Behind the boom in organic farming, a profound change in consumption in France

“Organic consumption is taking hold in France. It is no longer a fashion phenomenon, it is a social phenomenon.” The director of the Organic Agency, Florent Guhl, did not hide his satisfaction this Thursday, February 21 by presenting the results of the barometer of the consumption and perception of organic products in France carried out with Spirit Insight. Nearly nine out of ten French people –88% to be precise– claim to have consumed organic food products in 2018. And if the share of daily consumers is losing ground, that of regular consumers, that is to say in less than once a month, is relatively stable and represents around seven in ten French people. Above all, new regular consumers are progressing: 17% have been so for less than a year, against 9% in 2017, a sign of a renewal of consumers.

Fruits and vegetables, dairy products and eggs remain the three most consumed categories of organic food products but in addition to the plate, organic products are also invading the homes of the French: 61% bought them during the last year on the niche household products and 57% for cosmetics and hygiene products. A fundamental trend that is part of a broader approach to responsible consumption. Because 57% of French people say they have changed their buying habits and eating habits. How? ‘Or’ What? By trying to avoid waste for 61% of them, by buying more seasonal products, fresh products or by favoring short circuits for more than one in two or even by actually buying organic products for 43% . “We are in a global approach of which organic is only one element”, comments Florent Guhl.

Young people sensitive to ethical reasons and animal welfare

Enough to give pride of place to responsible and local consumption. The Cetelem 2019 Consumer Observatory published last week also showed that nearly one in two French people considers that encouraging the purchase of products made in France is “a top priority”. Why? 44% consider it to be an act in favor of the environment. And food products are leading the products that the French seek to consume locally. The Agence bio barometer confirms this trend: regular organic consumers want to find more organic products from their artisans, and in particular from bakers and greengrocers. And to buy their organic products, 92% of regular consumers consider that the French origin of these is important.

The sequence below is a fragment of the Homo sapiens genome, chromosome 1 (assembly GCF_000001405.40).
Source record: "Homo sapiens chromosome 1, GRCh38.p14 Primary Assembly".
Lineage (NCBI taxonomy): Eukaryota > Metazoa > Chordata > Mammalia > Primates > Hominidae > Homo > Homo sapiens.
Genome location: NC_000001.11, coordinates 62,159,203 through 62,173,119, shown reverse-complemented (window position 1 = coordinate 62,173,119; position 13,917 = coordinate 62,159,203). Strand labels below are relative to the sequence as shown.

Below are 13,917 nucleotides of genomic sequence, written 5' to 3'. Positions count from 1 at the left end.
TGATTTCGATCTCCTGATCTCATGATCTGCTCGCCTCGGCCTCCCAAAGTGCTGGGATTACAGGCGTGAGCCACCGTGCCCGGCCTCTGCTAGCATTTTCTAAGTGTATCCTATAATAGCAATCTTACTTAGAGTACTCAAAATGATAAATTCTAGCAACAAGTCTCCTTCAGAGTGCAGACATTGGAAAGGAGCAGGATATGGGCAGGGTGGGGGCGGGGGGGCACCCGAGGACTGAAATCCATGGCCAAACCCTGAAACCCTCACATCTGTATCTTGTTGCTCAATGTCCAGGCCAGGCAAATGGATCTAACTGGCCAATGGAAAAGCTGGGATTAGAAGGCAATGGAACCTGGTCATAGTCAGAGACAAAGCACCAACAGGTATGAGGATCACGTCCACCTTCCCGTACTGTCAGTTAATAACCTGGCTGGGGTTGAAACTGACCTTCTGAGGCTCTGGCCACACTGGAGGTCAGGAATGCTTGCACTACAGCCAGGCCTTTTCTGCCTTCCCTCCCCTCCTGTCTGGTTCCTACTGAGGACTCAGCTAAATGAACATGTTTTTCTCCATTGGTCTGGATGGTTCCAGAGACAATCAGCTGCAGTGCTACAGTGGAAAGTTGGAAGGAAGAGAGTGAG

This search for more responsible consumption is even more marked among the younger generations. New consumers of organic products (those who have been organic for less than a year, ie 17% of regular consumers) are thus over-represented among 18-24 year olds, at 27%. The reasons that led these young people to consume organic also illustrate their concerns. Admittedly, they place health as the first concern, but it is only cited by 62% of 18-24 year olds when this reason is cited by 69% of the entire population. Conversely, ethical and social reasons and animal welfare are more significant among young people than in the rest of the population (32% against 25% for the first and 37% against 28% for the second). They are also more inclined to consider that an organic product can be more expensive… even if the price remains one of the main obstacles to their consumption.

All these elements show that consumption is indeed evolving in France towards more organic, more local, more responsible. A phenomenon to which large-scale distribution – which remains the main place to buy organic produce – has been trying to adapt for several months: Franprix which is rolling out its Noé concept, Leclerc which opened its first organic store in October, Carrefour which launched its “Act for Food” program… A phenomenon on which a large number of start-ups are surfing and which could also be felt in the aisles of the Salon de l’Agriculture, which opens this Saturday.

Methodology: The barometer of consumption and perception of organic products in France Agence bio / Spirit Insight was carried out online in November and December 2018 with a representative sample of 2,000 French people aged 18 and over.